Bishop and Christian*, May 2017

How would you identify yourself—your confession, your belief “system,” your religion—to someone who is not a Christian? If asked, of course you would identify yourself as a Christian. Christian—even with all the assumed baggage that Christianity carries in the United States—means that you belong to Christ. You do not belong to Buddha, or Mohammed, or Krishna, or to Joseph Smith and Brigham Young, or to any of their books. You belong to Christ and so you live by the Words (the Scriptures) that testify to Him. You do not belong to Luther any more than you belong to any other Christian teacher. No matter who the person is, ancient or modern, the Scriptures are the ruler by which you measure any human being’s teaching.

It is good to recognize in a world that barely knows Christianity—let alone its various stripes and differences—that our identity is always and only in Christ and not in any man, certainly not in Luther. But this can sometimes mislead us. Perhaps we will say, “I am a Lutheran-Christian,” where “Lutheran” modifies “Christian” to tell us what kind of Christian we are. Or perhaps we will say it another way: “I am a Christian first and a Lutheran second.” On the one hand, this is a good impulse: we want to be identified by what belongs to Christ, and not what belongs to human beings. But, on the other hand, it can mislead us. Such statements can very easily assume that Lutheran or Baptist or Presbyterian or Roman Catholic are additions to Christianity. In other words, we assume that there is a core of what we call “Christianity,” and then various people added various, other, more secondary teachings to the central Christian faith. It very well might be the case that human beings have built wood, hay, or straw onto the precious foundation of Christ. But it is not necessarily so.

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Bishop and Christian*, September 2015

“In many and various ways long ago God spoke to the fathers by the prophets; in the last of these days He spoke to us by the Son” (Hebrews 1:1). How does God tell us what He wants us to know? How does He make known to us His will? How do we discern what really is God’s word to us, especially when all sorts of people are running around telling us that God has said this or God has said that?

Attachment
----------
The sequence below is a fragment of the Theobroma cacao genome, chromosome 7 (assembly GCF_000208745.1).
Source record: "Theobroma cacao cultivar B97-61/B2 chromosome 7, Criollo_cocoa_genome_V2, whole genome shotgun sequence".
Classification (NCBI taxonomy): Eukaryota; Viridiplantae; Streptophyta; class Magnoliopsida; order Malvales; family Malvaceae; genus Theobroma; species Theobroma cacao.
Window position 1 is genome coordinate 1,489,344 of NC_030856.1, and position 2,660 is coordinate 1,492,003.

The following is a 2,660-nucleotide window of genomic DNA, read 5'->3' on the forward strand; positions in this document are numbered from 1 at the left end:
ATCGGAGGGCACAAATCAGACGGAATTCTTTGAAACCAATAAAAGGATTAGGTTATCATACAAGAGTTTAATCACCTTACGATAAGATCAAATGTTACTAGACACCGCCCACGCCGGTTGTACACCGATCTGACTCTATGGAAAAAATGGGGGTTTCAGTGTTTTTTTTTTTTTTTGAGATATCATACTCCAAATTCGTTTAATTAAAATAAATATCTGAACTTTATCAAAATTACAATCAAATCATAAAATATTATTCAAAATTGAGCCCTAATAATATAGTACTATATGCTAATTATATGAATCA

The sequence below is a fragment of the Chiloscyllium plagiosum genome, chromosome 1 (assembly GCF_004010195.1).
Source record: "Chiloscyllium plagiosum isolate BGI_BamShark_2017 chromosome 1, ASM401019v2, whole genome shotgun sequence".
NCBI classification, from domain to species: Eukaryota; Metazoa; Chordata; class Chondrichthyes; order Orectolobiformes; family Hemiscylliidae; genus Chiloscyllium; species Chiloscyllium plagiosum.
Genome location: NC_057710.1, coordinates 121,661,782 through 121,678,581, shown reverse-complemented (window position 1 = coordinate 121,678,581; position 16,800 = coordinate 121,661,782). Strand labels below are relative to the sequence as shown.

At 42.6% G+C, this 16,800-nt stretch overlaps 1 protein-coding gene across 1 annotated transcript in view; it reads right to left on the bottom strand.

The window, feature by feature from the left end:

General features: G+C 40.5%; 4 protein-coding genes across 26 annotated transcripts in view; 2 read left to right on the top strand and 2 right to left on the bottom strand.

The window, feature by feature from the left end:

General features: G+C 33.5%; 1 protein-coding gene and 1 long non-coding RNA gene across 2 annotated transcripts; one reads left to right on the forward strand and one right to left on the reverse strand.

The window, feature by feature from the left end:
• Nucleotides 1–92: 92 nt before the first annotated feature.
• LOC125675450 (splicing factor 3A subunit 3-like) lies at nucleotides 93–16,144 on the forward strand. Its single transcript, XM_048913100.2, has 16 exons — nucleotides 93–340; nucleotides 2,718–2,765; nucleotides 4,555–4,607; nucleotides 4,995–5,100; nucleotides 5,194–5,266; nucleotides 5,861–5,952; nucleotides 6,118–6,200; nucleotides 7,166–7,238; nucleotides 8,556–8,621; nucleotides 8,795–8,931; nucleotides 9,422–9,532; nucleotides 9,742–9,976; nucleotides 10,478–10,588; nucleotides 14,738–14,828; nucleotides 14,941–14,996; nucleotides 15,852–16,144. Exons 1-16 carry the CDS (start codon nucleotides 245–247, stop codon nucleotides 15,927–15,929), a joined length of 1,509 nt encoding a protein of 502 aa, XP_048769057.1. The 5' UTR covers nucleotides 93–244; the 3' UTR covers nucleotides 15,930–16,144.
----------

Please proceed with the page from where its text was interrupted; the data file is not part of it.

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Bible Study Summary, 8/23/15

[We are using Pr. Matt Richard‘s helpful study, “How Do We View Christianity?” which sums up two ways of looking at the various aspects of human beings, sin, free will, salvation, and more.]

This past week we discussed the first two questions on p. 6: Is the Gospel an announcement of good advice to be applied, or an announcement of good news to be believed?  And: Is the Word of Christ information upon which I have to act, or is that Word something that acts upon me?

Both of these questions get to the heart of how we treat the Scriptures.  Is the Bible an inert book, that waits for us to read the words, figure out how they apply to our lives, and then apply them?  Or are the Scriptures–as Hebrews says–a living and active word, which the Holy Spirit applies to us in order to do something to us, to give us the Truth (Christ) to believe, and to sustain our faith in the midst of all the things over which we have no control?

This led us into a discussion about how we use the Bible as individuals.  We recalled that for most of Church history, individuals never had a Bible which they could open in the privacy of their own homes and read silently.  They heard the Scriptures of Jesus proclaimed to them, they believed them, and the Holy Spirit brought them into the story that God is telling in the Scriptures.

We also talked about how individuals understand what they are reading.  With Acts 8:31 in mind, we wrestled with how individual Christians ought to read the Bible.  I made the distinction between reading the Bible as an individual member of the Body of Christ and reading the Bible as an individual isolated from the Body of Christ.  It is helpful to keep in mind what is the greater danger in our particular time and place.  Is it that Christians will not be able to hear the Scriptures in their own language because “the Church” is controlling the Bible and simply telling people what it says and what they ought to believe (as it was, at least in part, prior to the Reformation)?  Or is it (as I believe) that individual Christians, cut off from the history of the Holy Spirit’s work in the Body of Christ, will read individual passages of Scripture out of context and figure out how the words apply and fit into their lives, as if our lives were the main story, rather than the Scriptural story?

The topic gets complicated!  It is wound up with the history of how the Scriptures came to be, the challenges to the primacy of Christ in various ways, the history of interpreting the Scriptures, and many other things.

We agreed that that sort of information is probably not where we’re going to start when discussing the Gospel or the Scriptures with unbelievers!  And yet, if it is in the Scriptures–all the words that testify of Jesus–then we can’t ignore the words or stop trying to increase in our understanding of them.

Join us next week as we continue our discussion!